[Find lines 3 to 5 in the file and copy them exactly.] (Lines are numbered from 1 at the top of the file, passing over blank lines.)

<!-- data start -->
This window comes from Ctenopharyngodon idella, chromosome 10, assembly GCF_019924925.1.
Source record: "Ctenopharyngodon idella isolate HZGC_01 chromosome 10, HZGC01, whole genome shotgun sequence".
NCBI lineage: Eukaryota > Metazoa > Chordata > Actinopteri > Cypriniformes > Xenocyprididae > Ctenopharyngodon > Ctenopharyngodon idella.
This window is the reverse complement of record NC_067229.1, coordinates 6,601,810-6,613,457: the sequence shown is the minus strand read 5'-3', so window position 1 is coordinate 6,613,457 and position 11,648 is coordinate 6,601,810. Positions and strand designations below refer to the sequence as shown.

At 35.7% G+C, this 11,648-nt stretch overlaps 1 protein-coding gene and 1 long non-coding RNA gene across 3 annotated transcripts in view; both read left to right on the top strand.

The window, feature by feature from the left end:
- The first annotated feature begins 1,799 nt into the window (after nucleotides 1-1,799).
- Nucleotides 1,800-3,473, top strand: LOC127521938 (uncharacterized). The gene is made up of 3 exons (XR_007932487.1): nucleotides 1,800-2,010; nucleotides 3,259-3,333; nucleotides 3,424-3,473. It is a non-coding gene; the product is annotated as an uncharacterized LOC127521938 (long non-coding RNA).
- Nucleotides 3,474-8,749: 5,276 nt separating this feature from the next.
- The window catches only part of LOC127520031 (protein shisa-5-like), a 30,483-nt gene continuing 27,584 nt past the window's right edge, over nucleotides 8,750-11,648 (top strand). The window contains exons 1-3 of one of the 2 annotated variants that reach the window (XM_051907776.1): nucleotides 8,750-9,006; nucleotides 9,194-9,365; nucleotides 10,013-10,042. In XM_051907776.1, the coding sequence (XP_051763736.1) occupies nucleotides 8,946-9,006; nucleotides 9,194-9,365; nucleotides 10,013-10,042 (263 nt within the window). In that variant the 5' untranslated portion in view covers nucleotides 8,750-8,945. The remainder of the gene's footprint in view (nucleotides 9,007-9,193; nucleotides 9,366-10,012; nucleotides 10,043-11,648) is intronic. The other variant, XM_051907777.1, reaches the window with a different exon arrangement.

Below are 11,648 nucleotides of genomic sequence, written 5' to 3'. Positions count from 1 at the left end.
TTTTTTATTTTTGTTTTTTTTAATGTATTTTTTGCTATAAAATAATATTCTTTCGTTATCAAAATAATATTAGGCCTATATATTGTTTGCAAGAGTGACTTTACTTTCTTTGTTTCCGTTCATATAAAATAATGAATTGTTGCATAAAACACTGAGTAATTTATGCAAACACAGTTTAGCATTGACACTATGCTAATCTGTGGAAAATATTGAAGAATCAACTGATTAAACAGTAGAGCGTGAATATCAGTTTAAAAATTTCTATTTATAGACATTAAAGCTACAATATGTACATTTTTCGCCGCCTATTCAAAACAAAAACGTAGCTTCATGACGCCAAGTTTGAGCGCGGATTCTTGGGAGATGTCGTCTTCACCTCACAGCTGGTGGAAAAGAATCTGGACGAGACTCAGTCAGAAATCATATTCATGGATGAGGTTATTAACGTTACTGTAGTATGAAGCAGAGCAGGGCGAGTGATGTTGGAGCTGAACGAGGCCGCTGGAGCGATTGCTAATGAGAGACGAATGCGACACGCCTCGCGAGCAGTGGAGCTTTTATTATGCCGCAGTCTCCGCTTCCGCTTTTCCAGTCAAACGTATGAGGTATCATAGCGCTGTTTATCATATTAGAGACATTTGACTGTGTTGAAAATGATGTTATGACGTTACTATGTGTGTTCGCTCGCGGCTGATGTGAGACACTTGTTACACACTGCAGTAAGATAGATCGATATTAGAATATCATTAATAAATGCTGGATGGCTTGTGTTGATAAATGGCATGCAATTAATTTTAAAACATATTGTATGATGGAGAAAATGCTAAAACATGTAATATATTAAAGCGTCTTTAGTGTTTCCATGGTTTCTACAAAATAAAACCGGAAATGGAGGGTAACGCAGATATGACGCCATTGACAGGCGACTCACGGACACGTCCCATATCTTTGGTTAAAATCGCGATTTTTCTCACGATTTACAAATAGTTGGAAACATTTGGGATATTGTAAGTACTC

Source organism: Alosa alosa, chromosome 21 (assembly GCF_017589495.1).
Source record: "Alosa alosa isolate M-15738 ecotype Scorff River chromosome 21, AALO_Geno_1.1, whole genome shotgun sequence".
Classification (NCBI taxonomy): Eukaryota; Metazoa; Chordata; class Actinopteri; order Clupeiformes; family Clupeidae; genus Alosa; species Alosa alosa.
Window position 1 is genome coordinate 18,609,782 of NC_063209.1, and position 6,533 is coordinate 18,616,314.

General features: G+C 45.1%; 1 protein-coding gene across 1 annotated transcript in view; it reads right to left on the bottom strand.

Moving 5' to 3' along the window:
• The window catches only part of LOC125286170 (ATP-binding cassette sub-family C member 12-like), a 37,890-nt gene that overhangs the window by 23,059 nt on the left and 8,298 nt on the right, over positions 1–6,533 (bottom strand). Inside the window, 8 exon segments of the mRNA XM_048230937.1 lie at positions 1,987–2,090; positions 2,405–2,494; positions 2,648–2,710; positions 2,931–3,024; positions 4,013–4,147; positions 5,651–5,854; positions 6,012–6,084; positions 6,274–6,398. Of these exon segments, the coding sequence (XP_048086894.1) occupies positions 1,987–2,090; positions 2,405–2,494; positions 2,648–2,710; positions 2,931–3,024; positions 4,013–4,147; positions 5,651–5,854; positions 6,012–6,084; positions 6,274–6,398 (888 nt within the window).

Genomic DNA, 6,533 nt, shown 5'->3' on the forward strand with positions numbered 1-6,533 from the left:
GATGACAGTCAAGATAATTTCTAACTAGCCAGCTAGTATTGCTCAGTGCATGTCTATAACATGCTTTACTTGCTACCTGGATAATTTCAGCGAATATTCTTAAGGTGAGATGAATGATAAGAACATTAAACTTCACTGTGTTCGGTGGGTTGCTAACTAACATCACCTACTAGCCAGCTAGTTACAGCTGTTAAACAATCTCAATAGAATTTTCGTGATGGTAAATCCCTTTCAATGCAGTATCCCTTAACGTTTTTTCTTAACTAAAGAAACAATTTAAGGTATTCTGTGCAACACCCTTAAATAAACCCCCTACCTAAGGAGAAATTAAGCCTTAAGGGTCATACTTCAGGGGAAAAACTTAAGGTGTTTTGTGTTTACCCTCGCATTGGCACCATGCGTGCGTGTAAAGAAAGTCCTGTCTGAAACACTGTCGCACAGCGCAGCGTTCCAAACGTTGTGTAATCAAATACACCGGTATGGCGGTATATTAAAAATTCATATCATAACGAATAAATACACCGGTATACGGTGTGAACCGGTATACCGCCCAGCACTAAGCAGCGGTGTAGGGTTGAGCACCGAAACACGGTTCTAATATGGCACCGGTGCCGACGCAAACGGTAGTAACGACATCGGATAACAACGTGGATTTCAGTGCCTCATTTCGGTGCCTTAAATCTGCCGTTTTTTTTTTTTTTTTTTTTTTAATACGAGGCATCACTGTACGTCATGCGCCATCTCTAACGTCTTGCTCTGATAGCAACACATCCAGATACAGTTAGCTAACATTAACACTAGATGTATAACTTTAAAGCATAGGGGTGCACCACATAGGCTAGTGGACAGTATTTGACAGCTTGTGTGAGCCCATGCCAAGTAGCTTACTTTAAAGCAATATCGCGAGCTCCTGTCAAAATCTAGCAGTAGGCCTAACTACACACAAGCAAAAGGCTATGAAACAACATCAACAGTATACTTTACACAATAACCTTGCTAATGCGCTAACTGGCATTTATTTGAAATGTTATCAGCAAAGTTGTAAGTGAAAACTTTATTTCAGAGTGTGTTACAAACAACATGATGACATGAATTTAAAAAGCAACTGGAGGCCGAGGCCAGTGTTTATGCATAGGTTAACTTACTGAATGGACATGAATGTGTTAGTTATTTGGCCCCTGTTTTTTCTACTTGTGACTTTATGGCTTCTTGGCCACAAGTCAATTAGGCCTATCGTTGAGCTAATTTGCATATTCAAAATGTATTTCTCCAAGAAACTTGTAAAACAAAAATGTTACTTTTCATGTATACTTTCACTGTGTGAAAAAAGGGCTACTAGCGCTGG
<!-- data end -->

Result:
NCBI lineage: Eukaryota > Metazoa > Chordata > Actinopteri > Cypriniformes > Xenocyprididae > Ctenopharyngodon > Ctenopharyngodon idella.
This window is the reverse complement of record NC_067229.1, coordinates 6,601,810-6,613,457: the sequence shown is the minus strand read 5'-3', so window position 1 is coordinate 6,613,457 and position 11,648 is coordinate 6,601,810. Positions and strand designations below refer to the sequence as shown.

At 35.7% G+C, this 11,648-nt stretch overlaps 1 protein-coding gene and 1 long non-coding RNA gene across 3 annotated transcripts in view; both read left to right on the top strand.